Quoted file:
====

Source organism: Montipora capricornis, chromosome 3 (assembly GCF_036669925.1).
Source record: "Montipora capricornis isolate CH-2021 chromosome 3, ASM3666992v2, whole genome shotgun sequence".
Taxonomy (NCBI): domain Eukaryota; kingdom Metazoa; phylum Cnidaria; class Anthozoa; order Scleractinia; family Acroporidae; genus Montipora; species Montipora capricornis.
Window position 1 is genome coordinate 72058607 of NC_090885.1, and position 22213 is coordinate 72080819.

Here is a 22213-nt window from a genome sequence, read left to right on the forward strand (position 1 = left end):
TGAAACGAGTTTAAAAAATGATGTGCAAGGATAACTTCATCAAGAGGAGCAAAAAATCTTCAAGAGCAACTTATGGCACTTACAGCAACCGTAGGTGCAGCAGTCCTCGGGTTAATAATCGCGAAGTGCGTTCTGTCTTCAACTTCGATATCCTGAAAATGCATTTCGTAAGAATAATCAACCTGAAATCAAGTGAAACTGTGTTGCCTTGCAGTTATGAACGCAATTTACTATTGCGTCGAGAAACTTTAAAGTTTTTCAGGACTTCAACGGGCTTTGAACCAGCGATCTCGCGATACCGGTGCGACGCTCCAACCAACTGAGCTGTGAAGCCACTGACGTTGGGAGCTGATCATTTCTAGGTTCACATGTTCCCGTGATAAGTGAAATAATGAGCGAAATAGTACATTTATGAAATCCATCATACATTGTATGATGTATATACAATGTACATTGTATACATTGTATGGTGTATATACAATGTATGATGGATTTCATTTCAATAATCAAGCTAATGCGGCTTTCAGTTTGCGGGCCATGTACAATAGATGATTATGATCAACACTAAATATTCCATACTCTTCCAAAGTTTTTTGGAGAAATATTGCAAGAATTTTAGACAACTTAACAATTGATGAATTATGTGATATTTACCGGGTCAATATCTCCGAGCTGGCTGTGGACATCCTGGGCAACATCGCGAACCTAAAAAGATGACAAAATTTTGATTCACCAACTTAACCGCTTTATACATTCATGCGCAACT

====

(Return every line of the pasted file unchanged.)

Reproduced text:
Source organism: Montipora capricornis, chromosome 3 (assembly GCF_036669925.1).
Source record: "Montipora capricornis isolate CH-2021 chromosome 3, ASM3666992v2, whole genome shotgun sequence".
Taxonomy (NCBI): domain Eukaryota; kingdom Metazoa; phylum Cnidaria; class Anthozoa; order Scleractinia; family Acroporidae; genus Montipora; species Montipora capricornis.
Window position 1 is genome coordinate 72058607 of NC_090885.1, and position 22213 is coordinate 72080819.

Here is a 22213-nt window from a genome sequence, read left to right on the forward strand (position 1 = left end):
TGAAACGAGTTTAAAAAATGATGTGCAAGGATAACTTCATCAAGAGGAGCAAAAAATCTTCAAGAGCAACTTATGGCACTTACAGCAACCGTAGGTGCAGCAGTCCTCGGGTTAATAATCGCGAAGTGCGTTCTGTCTTCAACTTCGATATCCTGAAAATGCATTTCGTAAGAATAATCAACCTGAAATCAAGTGAAACTGTGTTGCCTTGCAGTTATGAACGCAATTTACTATTGCGTCGAGAAACTTTAAAGTTTTTCAGGACTTCAACGGGCTTTGAACCAGCGATCTCGCGATACCGGTGCGACGCTCCAACCAACTGAGCTGTGAAGCCACTGACGTTGGGAGCTGATCATTTCTAGGTTCACATGTTCCCGTGATAAGTGAAATAATGAGCGAAATAGTACATTTATGAAATCCATCATACATTGTATGATGTATATACAATGTACATTGTATACATTGTATGGTGTATATACAATGTATGATGGATTTCATTTCAATAATCAAGCTAATGCGGCTTTCAGTTTGCGGGCCATGTACAATAGATGATTATGATCAACACTAAATATTCCATACTCTTCCAAAGTTTTTTGGAGAAATATTGCAAGAATTTTAGACAACTTAACAATTGATGAATTATGTGATATTTACCGGGTCAATATCTCCGAGCTGGCTGTGGACATCCTGGGCAACATCGCGAACCTAAAAAGATGACAAAATTTTGATTCACCAACTTAACCGCTTTATACATTCATGCGCAACT